What Lies Beneath: Heaven is as Close as the Bottom of the Garden by Ann Quinn
Heaven is as Close as the Bottom of the Garden by Ann Quinn, Oil on board
Published 10/10/2016 | 02:30
From where Ann Quinn grew up in East Donegal, "you can see a glow from Derry City at night" but for Quinn her farm was "a peaceful, separate valley away from the rest of the world". The youngest of 10, she's always felt the home place was magical and special. Her seven brothers all helped with the farm work but the girls were allowed to daydream and Quinn loved to paint the world around her. As a child, her work, in pen and ink, was very detailed. "I'd draw every blade of grass" and this attention to detail has stood her in good stead when she went on to paint places in Iran, the Pyrenees, the Curragh or Irish towns. New work features detailed, textured images of streets at night, animals in fields, a flock of swans, a field of mushrooms. "My paintings are a visual diary of what's going on in my life."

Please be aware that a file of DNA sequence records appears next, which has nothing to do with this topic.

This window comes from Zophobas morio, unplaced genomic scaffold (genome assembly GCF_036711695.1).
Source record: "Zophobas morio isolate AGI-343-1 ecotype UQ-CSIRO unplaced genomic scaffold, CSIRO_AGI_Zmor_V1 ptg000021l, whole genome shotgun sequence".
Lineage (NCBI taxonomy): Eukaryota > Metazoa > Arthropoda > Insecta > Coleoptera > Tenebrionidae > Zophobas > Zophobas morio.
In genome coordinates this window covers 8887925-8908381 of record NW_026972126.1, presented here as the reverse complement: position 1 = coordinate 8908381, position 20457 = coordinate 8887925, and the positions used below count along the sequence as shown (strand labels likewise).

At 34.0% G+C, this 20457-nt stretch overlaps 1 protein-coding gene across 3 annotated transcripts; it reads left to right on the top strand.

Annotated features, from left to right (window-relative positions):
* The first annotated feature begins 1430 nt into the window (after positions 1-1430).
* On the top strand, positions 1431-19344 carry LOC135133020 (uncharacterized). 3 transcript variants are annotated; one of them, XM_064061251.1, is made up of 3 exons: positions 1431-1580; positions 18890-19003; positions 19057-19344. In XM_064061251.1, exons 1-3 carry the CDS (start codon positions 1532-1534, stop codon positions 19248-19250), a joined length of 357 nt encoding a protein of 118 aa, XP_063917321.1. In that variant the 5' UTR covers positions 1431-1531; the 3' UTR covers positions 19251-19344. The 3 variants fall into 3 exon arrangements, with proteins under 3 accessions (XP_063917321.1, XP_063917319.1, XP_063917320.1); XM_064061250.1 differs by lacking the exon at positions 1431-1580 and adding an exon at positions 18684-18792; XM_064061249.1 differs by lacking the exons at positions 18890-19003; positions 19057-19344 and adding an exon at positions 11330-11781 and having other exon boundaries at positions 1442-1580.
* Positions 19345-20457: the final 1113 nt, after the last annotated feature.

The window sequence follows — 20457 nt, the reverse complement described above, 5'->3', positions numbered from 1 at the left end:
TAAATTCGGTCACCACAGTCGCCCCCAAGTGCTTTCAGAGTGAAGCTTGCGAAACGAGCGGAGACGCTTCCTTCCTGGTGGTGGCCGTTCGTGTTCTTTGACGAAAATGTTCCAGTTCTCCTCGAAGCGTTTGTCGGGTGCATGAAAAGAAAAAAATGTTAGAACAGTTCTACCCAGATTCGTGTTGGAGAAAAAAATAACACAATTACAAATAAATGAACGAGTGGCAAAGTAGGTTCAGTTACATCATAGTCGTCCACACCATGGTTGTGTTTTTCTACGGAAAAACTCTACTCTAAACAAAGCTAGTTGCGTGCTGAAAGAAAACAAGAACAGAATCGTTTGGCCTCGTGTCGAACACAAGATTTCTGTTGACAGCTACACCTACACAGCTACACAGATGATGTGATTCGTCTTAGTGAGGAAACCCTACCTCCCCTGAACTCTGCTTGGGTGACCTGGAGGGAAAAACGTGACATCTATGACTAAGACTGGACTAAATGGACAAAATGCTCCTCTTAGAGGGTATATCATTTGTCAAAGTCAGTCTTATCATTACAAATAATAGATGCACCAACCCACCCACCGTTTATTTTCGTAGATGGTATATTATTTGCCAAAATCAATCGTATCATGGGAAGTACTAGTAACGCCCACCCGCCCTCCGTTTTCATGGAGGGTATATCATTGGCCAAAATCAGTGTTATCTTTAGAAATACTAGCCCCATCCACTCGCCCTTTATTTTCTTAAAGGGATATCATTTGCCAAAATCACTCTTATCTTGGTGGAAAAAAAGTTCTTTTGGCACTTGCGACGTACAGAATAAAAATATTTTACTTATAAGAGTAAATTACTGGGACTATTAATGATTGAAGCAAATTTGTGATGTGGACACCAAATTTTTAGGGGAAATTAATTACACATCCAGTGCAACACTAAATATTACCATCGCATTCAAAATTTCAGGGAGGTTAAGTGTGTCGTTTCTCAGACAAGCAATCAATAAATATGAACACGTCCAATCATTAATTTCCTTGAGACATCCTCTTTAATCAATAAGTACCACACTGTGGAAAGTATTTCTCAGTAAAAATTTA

Heaven is as Close as the Bottom of the Garden, a Christmas-Day-in-the-morning painting, glows with winter light. She loves December: "I like trees being bare; I like the silence. I get nothing out of summer." And the setting for this work is her brother Martin's farm, "across the field from my parents". Backlit, the trees cast shadows towards us across a field of delicate, lacy frost; bare branches are inked against a mother-of-pearl sky and those dazzlingly dramatic, Christmassy reds against the hills of Donegal are ablaze. "Once I connect with a spot," says Quinn, "I stand there, stare" and such moments of intense observation "become a form of prayer". Tiny things - "a bird might come, a leaf falls" - matter.
And that lyrical, positive title?
At the convent in Letterkenny, Quinn's art teacher, Sr Mary Clenaghan, was a vital, encouraging presence. She lent her paints, encouraged her, gave her confidence and Sr Mary often quoted her own mother's belief that the bottom of the garden was an inexhaustibly beautiful place. Quinn's inspiration is everywhere. Seamus Heaney once wrote to her to say how glad he was his poems Oracle and Planting the Alder "got entangled in your imaginative roots and branches". She's rooted in Donegal, but always branches out.
The Place Where I Stand To Look Out Over This World: new work by Ann Quinn is now on view at Taylor Galleries, 16 Kildare St, Dublin 2
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